'Casino Royale' reinvents James Bond franchise
Casino Royale: 3-disc Collector's Edition
Movie: 1/2 (out of 5)
DVD experience: (out of 5)
Daniel Craig as James Bond
Eva Green as Vesper Lynd
Mads Mikkelsen as Le Chiffre
Judi Dench as M
Jeffrey Wright as Felix Leiter
Giancarlo Giannini as Mathis
Studio: Columbia Pictures
Directed by: Martin Campbell
In my opinion, one of the best things that could have been done to the James Bond franchise was reinventing it two years ago with "Casino Royale." Not only was it great to go back to the origins of Bond from the books and finally produce a serious version of Ian Fleming's original story, but it was long overdue for the film series.
As much as I enjoyed Pierce Brosnan as Bond, Daniel Craig was a welcome addition to the Bond canon. His portrayal of the British superspy is about as close as anyone has come to the original rugged-yet-classy scoundrel that Sean Connery captured almost 45 years before.
"Casino Royale" is easily one of the best Bond films to come down the pike in recent years. And with the new 007 flick "Quantum of Solace" a few short weeks away, reissuing "Casino Royale" as a three-disc collector's edition was a fantastic move.
The movie itself is worth the price of the DVD alone. On his first 007 mission, Bond follows the money of a terrorist weapons around the world. He foils a plot in the Bahamas, and he eventually finds himself in a high-stakes poker tournament where he must go head to head with the villain to thwart his grab at $150 million.
Martin Campbell, who first made Pierce Brosnan a new Bond in "Goldeneye," puts together a near-perfect Bond film. It's got sexy Bond girls (including the Italian beauty Caterina Murino, Ivana Milicevic and Eva Green). It's got fantastic cars. It's got eye-popping action. The only thing it's missing is the gadgets, but you have to realize that Craig isn't a gadget Bond.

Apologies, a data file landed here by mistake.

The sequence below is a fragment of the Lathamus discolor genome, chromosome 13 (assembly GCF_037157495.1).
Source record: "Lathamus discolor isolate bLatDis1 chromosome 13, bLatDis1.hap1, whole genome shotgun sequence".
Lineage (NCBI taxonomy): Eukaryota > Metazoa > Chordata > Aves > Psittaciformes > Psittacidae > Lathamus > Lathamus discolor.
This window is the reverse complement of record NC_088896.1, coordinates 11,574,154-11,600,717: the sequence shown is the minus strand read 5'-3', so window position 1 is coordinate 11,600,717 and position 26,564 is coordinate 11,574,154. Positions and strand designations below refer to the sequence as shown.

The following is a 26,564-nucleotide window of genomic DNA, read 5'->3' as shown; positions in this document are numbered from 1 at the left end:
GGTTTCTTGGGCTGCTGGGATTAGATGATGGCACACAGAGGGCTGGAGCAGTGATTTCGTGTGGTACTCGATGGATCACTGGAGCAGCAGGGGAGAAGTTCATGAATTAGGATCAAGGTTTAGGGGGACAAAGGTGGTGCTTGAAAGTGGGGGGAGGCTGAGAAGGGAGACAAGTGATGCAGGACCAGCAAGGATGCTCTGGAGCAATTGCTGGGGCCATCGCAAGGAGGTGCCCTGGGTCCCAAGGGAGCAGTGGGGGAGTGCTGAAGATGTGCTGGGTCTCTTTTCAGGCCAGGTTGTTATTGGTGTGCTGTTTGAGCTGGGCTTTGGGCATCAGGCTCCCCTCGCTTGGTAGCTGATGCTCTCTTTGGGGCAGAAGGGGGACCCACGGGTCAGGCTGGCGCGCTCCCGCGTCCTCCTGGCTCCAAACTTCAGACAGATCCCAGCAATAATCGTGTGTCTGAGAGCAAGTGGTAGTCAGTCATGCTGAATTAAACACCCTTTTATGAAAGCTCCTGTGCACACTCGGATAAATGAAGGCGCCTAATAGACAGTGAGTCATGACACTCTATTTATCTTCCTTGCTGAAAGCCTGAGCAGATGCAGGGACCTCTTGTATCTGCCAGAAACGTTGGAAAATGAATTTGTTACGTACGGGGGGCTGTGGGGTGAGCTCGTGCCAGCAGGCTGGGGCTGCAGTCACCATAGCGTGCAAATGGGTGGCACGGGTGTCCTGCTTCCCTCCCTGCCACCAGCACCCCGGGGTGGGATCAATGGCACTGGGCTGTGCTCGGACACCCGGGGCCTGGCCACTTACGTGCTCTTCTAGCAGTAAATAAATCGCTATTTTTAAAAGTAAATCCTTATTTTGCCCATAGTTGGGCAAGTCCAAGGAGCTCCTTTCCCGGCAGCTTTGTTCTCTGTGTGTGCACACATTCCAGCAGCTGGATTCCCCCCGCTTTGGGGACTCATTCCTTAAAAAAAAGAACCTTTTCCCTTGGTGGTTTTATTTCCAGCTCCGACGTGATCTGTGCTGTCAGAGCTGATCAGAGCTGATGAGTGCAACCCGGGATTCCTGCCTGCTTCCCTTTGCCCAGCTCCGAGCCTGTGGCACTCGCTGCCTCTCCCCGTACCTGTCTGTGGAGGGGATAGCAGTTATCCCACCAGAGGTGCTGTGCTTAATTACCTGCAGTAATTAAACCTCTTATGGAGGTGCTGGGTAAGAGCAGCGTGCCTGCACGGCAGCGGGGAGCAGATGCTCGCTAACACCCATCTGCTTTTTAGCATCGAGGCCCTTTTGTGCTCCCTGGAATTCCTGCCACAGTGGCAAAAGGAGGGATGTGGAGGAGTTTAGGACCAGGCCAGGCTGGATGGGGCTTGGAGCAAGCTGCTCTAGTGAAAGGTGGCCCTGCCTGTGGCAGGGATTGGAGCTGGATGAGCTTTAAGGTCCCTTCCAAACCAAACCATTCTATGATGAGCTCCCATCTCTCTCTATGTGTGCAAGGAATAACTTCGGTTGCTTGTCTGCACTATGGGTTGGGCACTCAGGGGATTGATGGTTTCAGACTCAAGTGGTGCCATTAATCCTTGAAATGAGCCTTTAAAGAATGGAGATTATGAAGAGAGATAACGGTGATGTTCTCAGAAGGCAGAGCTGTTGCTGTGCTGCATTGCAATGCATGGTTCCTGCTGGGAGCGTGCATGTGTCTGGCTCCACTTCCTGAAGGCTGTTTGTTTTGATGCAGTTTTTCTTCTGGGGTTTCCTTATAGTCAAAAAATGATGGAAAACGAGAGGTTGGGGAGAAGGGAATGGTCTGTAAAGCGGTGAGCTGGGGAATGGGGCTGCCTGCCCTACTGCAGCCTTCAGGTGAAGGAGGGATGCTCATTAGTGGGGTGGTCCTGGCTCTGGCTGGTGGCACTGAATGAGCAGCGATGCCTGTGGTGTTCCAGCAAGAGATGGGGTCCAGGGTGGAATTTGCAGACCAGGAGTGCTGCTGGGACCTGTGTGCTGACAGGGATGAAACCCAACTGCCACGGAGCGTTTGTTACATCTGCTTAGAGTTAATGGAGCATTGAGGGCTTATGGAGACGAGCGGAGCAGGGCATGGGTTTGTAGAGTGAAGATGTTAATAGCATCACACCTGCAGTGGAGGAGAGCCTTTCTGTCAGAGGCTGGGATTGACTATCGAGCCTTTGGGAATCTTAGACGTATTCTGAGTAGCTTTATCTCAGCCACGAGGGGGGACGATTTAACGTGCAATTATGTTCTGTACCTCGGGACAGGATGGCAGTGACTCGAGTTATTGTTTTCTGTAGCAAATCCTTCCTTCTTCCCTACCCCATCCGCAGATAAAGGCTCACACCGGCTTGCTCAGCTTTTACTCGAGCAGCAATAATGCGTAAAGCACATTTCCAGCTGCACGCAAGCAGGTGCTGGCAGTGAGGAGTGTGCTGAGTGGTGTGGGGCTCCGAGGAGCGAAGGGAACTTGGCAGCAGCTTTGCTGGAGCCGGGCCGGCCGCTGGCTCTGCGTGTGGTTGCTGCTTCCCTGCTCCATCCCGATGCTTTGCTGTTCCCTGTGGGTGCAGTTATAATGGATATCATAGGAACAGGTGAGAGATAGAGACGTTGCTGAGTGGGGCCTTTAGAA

By refocusing the character and going back to his first mission, we see a slightly off-kilter, immature Bond. For the Bond fan, "Casino Royale" is a special treat because we are given a glimpse at a pre-superspy Bond. Where "Die Another Day" paid homage to nearly all the Bond films with inside jokes and gags, "Casino Royale" filled in the gaps and showed us where these franchise stand-bys came from.
Disc Two in the set includes all the original special features from the first DVD release. There's a spotlight on Daniel Craig "Becoming Bond," a look at how the production achieved the stunts and practical effects in "James Bond: For Real," a music video of Chris Cornell's "You Know My Name" and (my personal favorite) a spotlight on "Bond Girls are Forever" in which Maryam d'Abo interviews a selection of Bond girls from the past.
All the featurettes on this disc and the third are meaty and significant. Each runs anywhere from fifteen minutes to forty-five, and they aren't filled with fluff. It will literally take you longer to watch the features than the movie itself.
The third disc (which is also available on the second disc of the BluRay release) is loaded with new features. There are new deleted scenes, storyboard sequences and ten-minute profiles on key filmmakers. A wealth of Bond history is unloaded in the featurettes, beginning with "The Road to Casino Royale," which explains the tumultuous route that this story took from book, to television, to movie, and to movie again.
Additional featurettes include "Ian Fleming's Incredible Creation" focusing on how Fleming developed the Bond character, "James Bond in the Bahamas" focusing on using the Bahamas as a setting for this and many other films, "Ian Fleming: The Secret Road to Paradise" focusing on Paradise Island, "Death in Venice" focusing on a key sequence in the film" and "The Art of the Freerun" focusing on additional background on the freerunning action sequence and the sport of freerunning.
If you sprang for the original release of "Casino Royale" on DVD, this edition is still worth a look. The commentaries (featuring the director and producer on one and the crew on another) are new to this edition. The second disc is all repeats, but the third disc is brand new. While you can't just buy the third disc at a discounted price, there's enough new bonus content to make the amateur Bond historian drool.